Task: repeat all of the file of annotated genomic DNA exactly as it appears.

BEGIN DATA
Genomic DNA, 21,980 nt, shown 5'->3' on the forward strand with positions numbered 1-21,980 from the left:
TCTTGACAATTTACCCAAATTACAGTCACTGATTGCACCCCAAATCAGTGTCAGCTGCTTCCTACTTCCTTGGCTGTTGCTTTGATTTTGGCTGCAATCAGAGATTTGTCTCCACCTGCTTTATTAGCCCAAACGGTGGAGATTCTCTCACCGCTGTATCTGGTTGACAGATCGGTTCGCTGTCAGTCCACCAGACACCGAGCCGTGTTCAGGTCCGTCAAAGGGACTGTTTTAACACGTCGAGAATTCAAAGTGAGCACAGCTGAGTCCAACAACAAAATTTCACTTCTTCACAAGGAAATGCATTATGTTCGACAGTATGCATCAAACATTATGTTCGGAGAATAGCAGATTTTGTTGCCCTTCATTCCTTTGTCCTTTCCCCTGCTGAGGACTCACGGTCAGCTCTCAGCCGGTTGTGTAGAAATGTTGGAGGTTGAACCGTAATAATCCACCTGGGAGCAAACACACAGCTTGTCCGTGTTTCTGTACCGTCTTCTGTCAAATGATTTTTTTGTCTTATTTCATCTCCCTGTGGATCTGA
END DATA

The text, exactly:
Genomic DNA, 21,980 nt, shown 5'->3' on the forward strand with positions numbered 1-21,980 from the left:
TCTTGACAATTTACCCAAATTACAGTCACTGATTGCACCCCAAATCAGTGTCAGCTGCTTCCTACTTCCTTGGCTGTTGCTTTGATTTTGGCTGCAATCAGAGATTTGTCTCCACCTGCTTTATTAGCCCAAACGGTGGAGATTCTCTCACCGCTGTATCTGGTTGACAGATCGGTTCGCTGTCAGTCCACCAGACACCGAGCCGTGTTCAGGTCCGTCAAAGGGACTGTTTTAACACGTCGAGAATTCAAAGTGAGCACAGCTGAGTCCAACAACAAAATTTCACTTCTTCACAAGGAAATGCATTATGTTCGACAGTATGCATCAAACATTATGTTCGGAGAATAGCAGATTTTGTTGCCCTTCATTCCTTTGTCCTTTCCCCTGCTGAGGACTCACGGTCAGCTCTCAGCCGGTTGTGTAGAAATGTTGGAGGTTGAACCGTAATAATCCACCTGGGAGCAAACACACAGCTTGTCCGTGTTTCTGTACCGTCTTCTGTCAAATGATTTTTTTGTCTTATTTCATCTCCCTGTGGATCTGA